On Freedom

On Freedom

November 22, 2019

I must confess that this week’s message is a difficult one to write. In the past week, the Hong Kong Education Bureau was compelled by circumstances to suspend classes in schools and kindergartens on the grounds of clear and present threats to the safety of children commuting to and from school. Accordingly, classes were suspended at the end of last week. As a further consequence, we took the difficult, but necessary decision to postpone our annual celebration – the Jam 2019 – to February 22,  2020, and hopefully safer, date that would permit all members of our community to gather in a spirit of celebration and congratulation. The Fashion Jam was to mark a significant shift on focus, with students from our Secondary School planning and performing a fashion parade for the school community featuring student designs.

The circumstances that necessitated the closure of schools across the Hong Kong Special Administrative Region are complex, yet visibly simple. Road closures and disruption to public transport services interrupted the freedom of movement in and around Hong Kong for a large number of people. Some supported these acts, some opposed, and others merely found themselves caught in circumstances beyond their control. Children struggled to attend school; workers were prevented from attending their places of employment. Mainstream media and private social media have been overwhelmed with a constant barrage of visual and literary narratives and counter-narratives about the issues under debate. There is stark polarization of attitudes and aspirations in the wider community. For many, it is hard to discern fact from fiction.

This week’s reflection cannot avoid a fundamental question being contested at this time in Hong Kong: freedom. We are facing the age-old question concerning an individual’s right to exercise freedom and the extent to which such freedom may encroach on the rights of others to exercise their own freedom. One of the most influential works in western liberal political thought, On Liberty, was published 160 years ago by the English philosopher, John Stuart Mill. It has remained in print since the date of its first publication, mainly because even in the 21st century it offers a clear and useful discussion on the nature and limits of personal freedom. In On Liberty, Mill wrestles with some fundamental principles, such as the limitations of freedom, that remain relevant today. Should my freedom be restricted because my actions may interfere with right of others to exercise their own freedom? Mill was careful to categorize freedoms into ‘self-regarding’ (freedoms that only affect me) and ‘other-regarding’ (freedoms that affect others). His view on the limits of freedom and the power to curtail freedom is best expressed as follows:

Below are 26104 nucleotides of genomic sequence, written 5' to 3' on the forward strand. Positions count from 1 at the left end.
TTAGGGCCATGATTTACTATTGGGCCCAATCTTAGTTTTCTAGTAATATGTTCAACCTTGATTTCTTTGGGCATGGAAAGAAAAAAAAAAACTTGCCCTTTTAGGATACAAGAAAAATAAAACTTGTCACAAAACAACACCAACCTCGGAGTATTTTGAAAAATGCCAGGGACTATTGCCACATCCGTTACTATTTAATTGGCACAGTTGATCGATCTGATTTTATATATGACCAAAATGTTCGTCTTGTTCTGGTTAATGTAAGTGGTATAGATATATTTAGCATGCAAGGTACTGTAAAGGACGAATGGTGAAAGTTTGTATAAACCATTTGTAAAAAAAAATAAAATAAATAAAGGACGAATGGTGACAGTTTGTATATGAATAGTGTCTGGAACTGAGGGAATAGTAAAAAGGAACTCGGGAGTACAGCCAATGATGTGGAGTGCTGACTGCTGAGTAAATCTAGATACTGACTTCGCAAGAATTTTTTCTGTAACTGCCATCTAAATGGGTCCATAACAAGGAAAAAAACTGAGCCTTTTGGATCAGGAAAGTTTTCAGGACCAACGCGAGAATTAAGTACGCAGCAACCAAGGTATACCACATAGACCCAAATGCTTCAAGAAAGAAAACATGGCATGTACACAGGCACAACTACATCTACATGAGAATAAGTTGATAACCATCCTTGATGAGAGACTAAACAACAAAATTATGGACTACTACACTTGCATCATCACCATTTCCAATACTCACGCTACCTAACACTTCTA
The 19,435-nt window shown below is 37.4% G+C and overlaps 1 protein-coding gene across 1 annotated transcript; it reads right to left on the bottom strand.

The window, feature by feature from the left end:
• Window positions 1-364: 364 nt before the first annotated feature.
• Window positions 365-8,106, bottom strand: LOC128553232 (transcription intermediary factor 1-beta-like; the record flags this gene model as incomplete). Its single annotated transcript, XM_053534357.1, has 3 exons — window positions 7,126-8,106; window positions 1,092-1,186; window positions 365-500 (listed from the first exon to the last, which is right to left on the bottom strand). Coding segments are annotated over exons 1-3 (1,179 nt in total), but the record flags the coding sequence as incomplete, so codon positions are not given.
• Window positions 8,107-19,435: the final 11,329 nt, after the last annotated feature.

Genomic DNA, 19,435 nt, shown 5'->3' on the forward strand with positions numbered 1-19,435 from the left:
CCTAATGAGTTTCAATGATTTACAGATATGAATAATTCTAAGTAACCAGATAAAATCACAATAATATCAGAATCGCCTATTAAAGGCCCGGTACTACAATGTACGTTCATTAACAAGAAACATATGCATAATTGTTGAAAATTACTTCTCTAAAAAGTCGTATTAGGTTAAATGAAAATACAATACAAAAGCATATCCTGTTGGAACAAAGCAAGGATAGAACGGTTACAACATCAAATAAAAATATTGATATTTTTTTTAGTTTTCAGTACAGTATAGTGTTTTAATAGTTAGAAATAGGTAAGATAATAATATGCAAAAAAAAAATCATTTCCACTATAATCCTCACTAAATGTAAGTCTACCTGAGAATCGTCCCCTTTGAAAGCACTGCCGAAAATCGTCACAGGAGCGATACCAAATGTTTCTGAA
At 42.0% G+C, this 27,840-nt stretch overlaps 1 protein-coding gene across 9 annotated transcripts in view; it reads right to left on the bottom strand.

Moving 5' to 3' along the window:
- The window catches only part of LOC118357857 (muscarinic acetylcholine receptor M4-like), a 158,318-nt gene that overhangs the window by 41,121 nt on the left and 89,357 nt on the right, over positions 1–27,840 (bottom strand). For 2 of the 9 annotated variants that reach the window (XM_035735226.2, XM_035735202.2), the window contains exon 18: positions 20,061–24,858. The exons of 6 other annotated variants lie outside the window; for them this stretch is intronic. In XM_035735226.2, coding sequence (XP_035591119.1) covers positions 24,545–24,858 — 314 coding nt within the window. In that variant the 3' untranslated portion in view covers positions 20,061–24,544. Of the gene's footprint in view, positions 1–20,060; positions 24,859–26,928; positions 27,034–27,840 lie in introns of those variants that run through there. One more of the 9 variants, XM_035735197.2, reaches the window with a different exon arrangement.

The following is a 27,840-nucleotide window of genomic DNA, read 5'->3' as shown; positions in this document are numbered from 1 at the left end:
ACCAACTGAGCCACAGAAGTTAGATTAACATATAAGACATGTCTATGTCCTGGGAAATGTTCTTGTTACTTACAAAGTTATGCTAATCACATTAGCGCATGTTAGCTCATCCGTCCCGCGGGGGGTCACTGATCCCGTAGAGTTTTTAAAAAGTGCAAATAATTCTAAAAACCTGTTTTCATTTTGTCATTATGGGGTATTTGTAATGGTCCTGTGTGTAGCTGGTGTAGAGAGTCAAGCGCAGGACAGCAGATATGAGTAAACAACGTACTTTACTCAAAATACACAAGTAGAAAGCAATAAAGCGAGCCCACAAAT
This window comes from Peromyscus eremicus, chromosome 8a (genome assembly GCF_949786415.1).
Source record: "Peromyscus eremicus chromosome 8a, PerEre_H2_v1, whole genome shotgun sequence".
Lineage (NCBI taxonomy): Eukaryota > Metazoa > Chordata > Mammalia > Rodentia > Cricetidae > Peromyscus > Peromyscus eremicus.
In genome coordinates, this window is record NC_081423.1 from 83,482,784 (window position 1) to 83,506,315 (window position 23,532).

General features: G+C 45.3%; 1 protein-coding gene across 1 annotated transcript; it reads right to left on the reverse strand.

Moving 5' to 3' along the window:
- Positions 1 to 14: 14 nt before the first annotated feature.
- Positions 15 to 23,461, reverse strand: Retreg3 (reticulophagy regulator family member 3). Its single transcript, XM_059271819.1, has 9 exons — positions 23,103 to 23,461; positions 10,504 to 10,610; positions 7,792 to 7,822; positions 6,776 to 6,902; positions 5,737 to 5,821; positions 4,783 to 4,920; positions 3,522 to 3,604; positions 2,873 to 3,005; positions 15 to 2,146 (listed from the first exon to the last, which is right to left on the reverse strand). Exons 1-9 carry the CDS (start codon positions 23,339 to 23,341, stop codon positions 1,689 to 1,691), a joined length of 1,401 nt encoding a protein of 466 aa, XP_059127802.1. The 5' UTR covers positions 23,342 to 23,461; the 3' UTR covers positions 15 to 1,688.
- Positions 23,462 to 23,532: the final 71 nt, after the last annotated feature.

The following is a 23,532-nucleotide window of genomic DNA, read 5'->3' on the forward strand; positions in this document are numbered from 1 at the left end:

The only purpose for which power can be rightfully exercised over any member of a civilised community, against his will, is to prevent harm to others (Mill 2011 [1859])

 

The debate on what constitutes ‘harm’ has raged across the ages. The demarcation between what is harmful to one, but beneficial to another is deeply concerned with the legitimate exercise of power in a ‘civilised community’. The social contract that we all enter into when we become part of a community dictates that we do not enjoy infinite freedom, as some things we do may harm others. There are many dimensions to this issue of harm. Civilised communities set rules to determine the limits of freedom and to reduce or eliminate the harm we might inflict on others. In the same spirit, the freedoms experienced in one community may not necessarily be imposed on another.

The right to express dissenting views is a particularly sensitive issue, especially because its suppression denies the community an opportunity to see things from alternative perspectives. When an individual or group seeks to impose a view, to the exclusion of others, through coercion, bullying, fear, or violence, harm is the end result.

I believe the most effective defence against this human tendency to inflict harm through the suppression of other views in society is a rich and comprehensive education. Through learning, our children learn to engage with ideas, assess their relative merits, judge their virtue against moral and legal principles, and make informed decisions. This process develops agility of mind, openness to alternatives, and factual conviction. It inoculates against a form of acquired blindness that asserts a prejudice that my own views are the only ones that matter. Aristotle, often misquoted, offered the following thought about education:

 

        …for it is the mark of an educated person to search for…clarity in each topic (Aristotle 1908 [350BC]).

 

As learners, we search for clarity and understanding; we don’t deny ourselves the opportunity to gain enlightenment; we don’t suppress or neglect uncomfortable or inconvenient perspectives. It is a lifelong search. This is all the more reason for us, as a learning community, to lament the closure of schools in the past week.

 

Dr. Malcolm Pritchard

Head of School

 

 

 

References

Aristotle (1908 [350BC]). "The Nicomachean Ethics." Retrieved 17 November, 2015, from http://classics.mit.edu/Aristotle/metaphysics.html.

Mill, J. S. (2011 [1859]). On Liberty. London, Project Gutenberg EBook.

 

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